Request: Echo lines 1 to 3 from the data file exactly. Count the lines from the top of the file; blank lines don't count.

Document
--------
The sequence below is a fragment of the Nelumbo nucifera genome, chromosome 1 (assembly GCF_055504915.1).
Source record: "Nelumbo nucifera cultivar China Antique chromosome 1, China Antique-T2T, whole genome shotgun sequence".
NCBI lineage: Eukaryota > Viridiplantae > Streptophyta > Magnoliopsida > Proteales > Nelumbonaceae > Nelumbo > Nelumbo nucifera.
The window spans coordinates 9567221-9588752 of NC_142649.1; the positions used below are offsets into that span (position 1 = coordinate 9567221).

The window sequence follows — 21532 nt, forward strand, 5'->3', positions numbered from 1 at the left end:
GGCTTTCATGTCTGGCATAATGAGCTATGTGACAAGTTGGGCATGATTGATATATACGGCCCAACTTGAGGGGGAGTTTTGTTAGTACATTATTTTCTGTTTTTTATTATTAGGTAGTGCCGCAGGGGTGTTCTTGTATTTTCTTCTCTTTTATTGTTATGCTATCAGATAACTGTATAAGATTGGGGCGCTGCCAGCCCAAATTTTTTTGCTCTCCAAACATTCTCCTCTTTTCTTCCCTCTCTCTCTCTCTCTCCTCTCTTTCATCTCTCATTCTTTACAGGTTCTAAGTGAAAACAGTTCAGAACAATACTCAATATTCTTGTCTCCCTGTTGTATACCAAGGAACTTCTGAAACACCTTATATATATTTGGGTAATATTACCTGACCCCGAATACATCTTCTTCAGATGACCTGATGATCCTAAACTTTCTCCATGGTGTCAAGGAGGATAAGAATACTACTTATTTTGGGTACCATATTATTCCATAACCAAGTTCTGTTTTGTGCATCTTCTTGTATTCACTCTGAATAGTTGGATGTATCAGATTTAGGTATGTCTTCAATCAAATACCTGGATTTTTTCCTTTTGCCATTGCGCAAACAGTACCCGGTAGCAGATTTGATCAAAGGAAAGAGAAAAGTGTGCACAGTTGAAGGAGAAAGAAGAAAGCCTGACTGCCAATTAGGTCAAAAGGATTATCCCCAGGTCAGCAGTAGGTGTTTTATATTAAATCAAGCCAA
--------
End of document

The sequence below is a fragment of the Nelumbo nucifera genome, chromosome 1 (assembly GCF_055504915.1).
Source record: "Nelumbo nucifera cultivar China Antique chromosome 1, China Antique-T2T, whole genome shotgun sequence".
NCBI lineage: Eukaryota > Viridiplantae > Streptophyta > Magnoliopsida > Proteales > Nelumbonaceae > Nelumbo > Nelumbo nucifera.